Reality TV shows which put live insects or sheep eyeballs on the menu usually elicit sympathy for the contestants forced to gobble down a vomit-inducing meal. But now, the broadcasting self-regulator says you should spare a thought for the fear factor induced in the animals — which are being “exploited for human entertainment” — as well.
In an advisory issued to all channels this week, the Broadcasting Complaints Content Council (BCCC) — assisted by “valuable suggestions” from Member of Parliament and animal rights activist Maneka Gandhi — has warned that content which “is in any way harmful to the health and well-being, as well as the depiction, of any animal or species…is not suitable for public viewing.”
The advisory specifically fingered reality shows as prime culprits. “For instance, live insects are eaten to show courage in a manner that is distasteful and not conducive to health. A few channels have a reality show in which animals are killed week after week and animal parts such as sheep eyeballs and worms eaten in order to show bravery,” said the BCCC.
It also condemned shows which show animals being stalked or teased, with tails being pulled or food pulled away in a bid to depict “veritable torture of animals as an ‘act of bravery’.” “Some animals are depicted as cruel or fearful, when they are simply responding to unnatural environments,” it said.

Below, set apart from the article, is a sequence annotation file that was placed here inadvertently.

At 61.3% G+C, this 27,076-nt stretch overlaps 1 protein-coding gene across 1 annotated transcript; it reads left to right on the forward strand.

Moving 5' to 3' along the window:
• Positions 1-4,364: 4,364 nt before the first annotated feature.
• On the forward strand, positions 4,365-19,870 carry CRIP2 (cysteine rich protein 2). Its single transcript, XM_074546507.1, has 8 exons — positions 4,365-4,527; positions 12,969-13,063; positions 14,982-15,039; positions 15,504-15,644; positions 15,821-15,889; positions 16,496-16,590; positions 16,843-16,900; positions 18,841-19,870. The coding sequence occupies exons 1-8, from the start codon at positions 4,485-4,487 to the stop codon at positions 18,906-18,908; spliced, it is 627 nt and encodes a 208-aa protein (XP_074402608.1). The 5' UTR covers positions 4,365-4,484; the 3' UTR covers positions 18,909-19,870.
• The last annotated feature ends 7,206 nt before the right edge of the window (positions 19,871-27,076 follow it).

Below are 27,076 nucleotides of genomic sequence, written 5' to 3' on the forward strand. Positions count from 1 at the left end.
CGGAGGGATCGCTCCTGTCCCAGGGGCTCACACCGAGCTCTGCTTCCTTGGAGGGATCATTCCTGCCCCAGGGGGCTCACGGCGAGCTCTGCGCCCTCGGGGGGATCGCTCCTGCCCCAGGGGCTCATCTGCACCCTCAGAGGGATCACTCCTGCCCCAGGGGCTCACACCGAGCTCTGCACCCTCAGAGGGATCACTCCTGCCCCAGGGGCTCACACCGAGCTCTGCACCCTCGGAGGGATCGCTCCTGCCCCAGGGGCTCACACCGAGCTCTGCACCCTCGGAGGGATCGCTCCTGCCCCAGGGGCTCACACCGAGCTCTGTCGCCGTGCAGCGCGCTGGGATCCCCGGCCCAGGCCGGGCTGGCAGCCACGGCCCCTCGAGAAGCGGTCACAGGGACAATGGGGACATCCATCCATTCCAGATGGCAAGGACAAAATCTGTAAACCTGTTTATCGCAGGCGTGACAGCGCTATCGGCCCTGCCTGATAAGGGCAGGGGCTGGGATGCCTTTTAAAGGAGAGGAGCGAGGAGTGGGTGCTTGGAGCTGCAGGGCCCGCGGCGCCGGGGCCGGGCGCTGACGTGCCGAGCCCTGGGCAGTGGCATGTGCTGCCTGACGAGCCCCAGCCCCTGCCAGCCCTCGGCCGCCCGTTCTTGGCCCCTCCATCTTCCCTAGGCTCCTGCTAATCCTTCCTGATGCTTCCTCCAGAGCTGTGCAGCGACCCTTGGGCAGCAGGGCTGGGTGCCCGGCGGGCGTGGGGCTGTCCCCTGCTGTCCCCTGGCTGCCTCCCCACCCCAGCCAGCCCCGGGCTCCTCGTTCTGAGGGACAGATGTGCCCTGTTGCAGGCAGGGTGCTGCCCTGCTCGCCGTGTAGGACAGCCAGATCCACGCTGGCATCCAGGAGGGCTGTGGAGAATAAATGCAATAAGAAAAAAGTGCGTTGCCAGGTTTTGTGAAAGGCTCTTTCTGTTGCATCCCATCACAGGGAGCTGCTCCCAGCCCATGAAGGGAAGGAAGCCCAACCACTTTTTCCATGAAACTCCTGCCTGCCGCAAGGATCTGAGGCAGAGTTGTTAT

“Animals must not continue to be exploited for human entertainment especially when we live in an enlightened age that recognises the value of all species in a universal ecosystem.”
Reality shows have a history of confrontations with animal rights activists across the world. The Amazing Race Australia got into trouble for episodes that reportedly involved dragging bisons with nose-rings, chasing chickens into small wire pots and mishandling pregnant goats. Fear Factor has faced regular accusations of animal abuse for stunts which ask participants to eat live bugs, pick up live snakes with their teeth, and sit in a tub with hundreds of scary — and scared — animals.